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Delicious early and late season heirloom favorite.
Introduced to the seed trade around 1910, this variety was brought to our shores—and our gardens—by Italian immigrants. A deliciously old-fashioned broccoli, it boasts dark bluish-green central heads about 5" across. Tall, erect, 30-36" plants give way to multiple side shoots once the central head is cut. Harvest 60-90 days after transplant.
A cool season crop. Sow broccoli seeds in average soil in early spring, or in midsummer for fall crop. In Deep South, Gulf and Pacific Coast areas, sow from fall to early spring. Start seeds indoors about 8 weeks before outdoor planting time. In rows 24" apart, sow seeds thinly and cover with 1/4" of fine soil. Keep evenly moist. Place containers in a south facing window or under grow lights until seedlings emerge. Seedlings emerge in 10-21 days. Provide seedlings plenty of light after they sprout - supplemental grow-lights can help if a sunny enough place indoors is difficult to provide.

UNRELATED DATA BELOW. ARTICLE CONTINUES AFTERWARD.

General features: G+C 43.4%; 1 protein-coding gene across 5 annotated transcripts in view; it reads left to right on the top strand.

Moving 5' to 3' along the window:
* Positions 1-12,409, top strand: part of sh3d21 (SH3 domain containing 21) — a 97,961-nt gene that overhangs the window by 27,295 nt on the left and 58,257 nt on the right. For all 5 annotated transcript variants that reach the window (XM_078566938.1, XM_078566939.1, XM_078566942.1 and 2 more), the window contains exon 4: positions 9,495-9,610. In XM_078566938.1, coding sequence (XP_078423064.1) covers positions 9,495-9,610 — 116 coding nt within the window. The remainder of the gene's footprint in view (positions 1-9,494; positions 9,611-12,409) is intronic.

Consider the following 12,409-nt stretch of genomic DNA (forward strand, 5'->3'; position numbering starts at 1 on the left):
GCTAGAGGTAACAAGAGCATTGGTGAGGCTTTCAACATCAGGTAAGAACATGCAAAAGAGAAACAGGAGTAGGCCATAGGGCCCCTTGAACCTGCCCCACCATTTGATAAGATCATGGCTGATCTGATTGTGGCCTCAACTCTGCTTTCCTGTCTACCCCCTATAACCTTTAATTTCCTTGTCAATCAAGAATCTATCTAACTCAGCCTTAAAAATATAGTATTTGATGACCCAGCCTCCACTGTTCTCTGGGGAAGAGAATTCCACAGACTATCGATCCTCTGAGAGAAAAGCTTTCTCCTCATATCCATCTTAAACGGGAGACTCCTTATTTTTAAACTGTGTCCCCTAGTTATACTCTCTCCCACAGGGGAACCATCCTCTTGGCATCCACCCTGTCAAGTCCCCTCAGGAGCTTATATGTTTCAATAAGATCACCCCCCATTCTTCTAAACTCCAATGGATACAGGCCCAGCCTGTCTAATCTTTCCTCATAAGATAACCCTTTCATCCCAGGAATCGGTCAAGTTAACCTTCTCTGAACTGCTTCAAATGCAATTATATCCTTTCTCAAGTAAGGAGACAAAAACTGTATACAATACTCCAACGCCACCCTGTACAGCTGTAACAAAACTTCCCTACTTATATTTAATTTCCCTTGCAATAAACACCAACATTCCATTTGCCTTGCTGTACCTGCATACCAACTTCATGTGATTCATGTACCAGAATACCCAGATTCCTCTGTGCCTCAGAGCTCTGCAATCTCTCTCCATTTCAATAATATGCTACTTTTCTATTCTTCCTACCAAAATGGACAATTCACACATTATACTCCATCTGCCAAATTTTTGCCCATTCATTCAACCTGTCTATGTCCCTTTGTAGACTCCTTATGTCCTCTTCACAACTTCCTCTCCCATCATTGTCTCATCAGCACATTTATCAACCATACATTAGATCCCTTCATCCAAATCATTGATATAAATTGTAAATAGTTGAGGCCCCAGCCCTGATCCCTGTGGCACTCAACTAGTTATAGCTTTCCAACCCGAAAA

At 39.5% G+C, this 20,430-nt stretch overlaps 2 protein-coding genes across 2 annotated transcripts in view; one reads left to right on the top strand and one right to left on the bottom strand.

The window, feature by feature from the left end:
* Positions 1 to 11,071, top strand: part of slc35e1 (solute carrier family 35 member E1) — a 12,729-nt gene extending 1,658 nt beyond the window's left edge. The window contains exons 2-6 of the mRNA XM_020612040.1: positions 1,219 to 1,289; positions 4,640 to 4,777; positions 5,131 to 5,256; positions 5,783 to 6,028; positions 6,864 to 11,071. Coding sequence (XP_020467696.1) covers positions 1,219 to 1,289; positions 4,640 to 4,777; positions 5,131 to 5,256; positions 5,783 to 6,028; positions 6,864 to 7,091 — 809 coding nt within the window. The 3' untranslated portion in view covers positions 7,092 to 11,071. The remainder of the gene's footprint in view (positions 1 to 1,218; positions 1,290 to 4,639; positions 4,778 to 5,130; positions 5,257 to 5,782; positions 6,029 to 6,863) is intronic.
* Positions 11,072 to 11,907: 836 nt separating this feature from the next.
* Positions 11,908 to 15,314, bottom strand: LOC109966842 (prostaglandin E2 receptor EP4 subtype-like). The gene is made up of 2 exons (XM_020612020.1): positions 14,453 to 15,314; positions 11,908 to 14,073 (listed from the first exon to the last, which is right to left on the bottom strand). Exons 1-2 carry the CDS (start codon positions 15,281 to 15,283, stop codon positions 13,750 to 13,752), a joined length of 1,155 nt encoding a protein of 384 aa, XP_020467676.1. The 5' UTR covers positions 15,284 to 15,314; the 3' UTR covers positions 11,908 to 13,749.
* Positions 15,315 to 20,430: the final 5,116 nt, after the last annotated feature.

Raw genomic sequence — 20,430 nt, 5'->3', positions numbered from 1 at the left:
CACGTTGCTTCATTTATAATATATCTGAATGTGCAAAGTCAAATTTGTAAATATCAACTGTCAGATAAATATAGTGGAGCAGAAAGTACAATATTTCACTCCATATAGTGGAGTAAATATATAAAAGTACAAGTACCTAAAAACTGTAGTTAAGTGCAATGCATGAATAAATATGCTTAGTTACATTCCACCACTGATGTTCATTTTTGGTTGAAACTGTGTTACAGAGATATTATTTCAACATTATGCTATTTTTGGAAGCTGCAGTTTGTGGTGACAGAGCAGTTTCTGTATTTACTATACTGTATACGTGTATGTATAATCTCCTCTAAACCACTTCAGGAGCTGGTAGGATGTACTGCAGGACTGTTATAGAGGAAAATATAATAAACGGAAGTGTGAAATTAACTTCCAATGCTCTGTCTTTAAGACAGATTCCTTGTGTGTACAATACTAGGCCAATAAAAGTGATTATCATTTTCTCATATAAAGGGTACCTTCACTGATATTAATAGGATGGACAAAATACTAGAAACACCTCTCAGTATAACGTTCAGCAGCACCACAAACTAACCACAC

How to Grow
When growing broccoli plants, thin to stand about 16" apart when seedlings are 1-2" high. Move plants to a sheltered location outdoors for one week before transplanting into the garden to "harden off." After the last heavy frost transplant hardened-off seedlings outdoors to an area with rich, well-drained soil, in full sun. Set them 1-2’ apart in rows 2’ apart.
Once planted out, floating row covers help keep pests at bay.
Pick broccoli when heads have tight, firm buds- about 50-60 days after transplant. Cut off central head along with 6" of stem so broccoli plants will produce smaller heads, which you can also harvest. Eat the heads raw or cooked.